Pradeep Gomantak Bhojanalaya, #FoodocracyIndia

Pradeep Gomantak Bhojanalaya, Mumbai

Think Mumbai and food and I am sure that you will immediately think of seafood. We are a coastal city after all. It is another matter that the seafood comes here from Gujarat, Goa and the Malvan coast of Maharashtra. We have made the waters around Mumbai too toxic to fish in.

I won’t be surprised if you came up with the name of a Mangalorean run restaurant, if I were to ask you for the name of the most famous ‘local’ seafood joint in Mumbai. A place which might have started as a humble 'lunch home,' serving fried fish to go with copious glasses of budget beer or cheap whisky or rum for the worker bees of the old CBDs of Mumbai. Now posh places, where waiters are trained to push down expensive live and wriggling crabs down the throats of Caucasian tourists. To be doused with heavy spices and food colouring and then tandooreed and served to the guests,

Rarely would the name of a Malvani restaurant (run by those from the Malvan coast of Maharashtra) or a Gomantak place (run by Hindu Goan families) come up.

These are simple places. Known for their seafood thalis, chicken and mutton too. Most are located around the erstwhile mill lands of central Mumbai. The food offered here is way humbler and cheaper than in the first set of restaurants that I told you about. These places are alway packed with customers who look like they relish their food here. Yet, none makes it to any ‘best seafood’ restaurant award list. Not that this keeps any of their loyal customers, who come here daily, up at night.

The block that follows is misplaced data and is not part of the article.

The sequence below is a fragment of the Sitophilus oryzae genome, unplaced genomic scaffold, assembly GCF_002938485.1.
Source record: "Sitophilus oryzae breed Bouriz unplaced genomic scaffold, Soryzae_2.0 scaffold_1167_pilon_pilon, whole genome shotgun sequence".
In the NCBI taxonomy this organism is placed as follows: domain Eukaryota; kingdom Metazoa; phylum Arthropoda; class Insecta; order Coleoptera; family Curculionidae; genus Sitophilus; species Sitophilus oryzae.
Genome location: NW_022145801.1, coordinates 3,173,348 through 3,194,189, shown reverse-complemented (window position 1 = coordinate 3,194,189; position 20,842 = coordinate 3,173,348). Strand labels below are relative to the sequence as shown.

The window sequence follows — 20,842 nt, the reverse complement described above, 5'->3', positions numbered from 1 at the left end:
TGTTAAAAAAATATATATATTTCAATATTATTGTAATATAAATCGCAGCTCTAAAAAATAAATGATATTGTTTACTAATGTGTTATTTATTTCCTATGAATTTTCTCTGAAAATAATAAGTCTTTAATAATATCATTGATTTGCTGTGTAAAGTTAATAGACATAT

Pradeep Gomantak Bhojanlaya at Fort is a rare Gomantak restaurant in that part of town. It is located opposite Ideal Corner. You will have to queue up if you go there at lunchtime on a weekday. I am told that the restaurant was started by a gentleman named Amonkar close to five decades back. The waiting staff look like they have been there since the opening.

The owner’s daughter, Manisha, sits at the counter. A rare lady manning the counters of an eatery in Fort. I once saw her little daughter give her company on a Saturday. Bring your child to work day. It seems as if the elderly waiters look upon Manisha as their own ward rather than just the boss lady.
The place is as small as a garage. You have to share tables. Don’t worry, everyone is fitted in, in the Mumbai spirit of ‘kindly adjust.’

My picks there would be the Bombil fry, kombdi vade, fish curry thali, vajri (mutton entrails), mutton sukha. In other words, anything on offer. Washed down with sol kadi.

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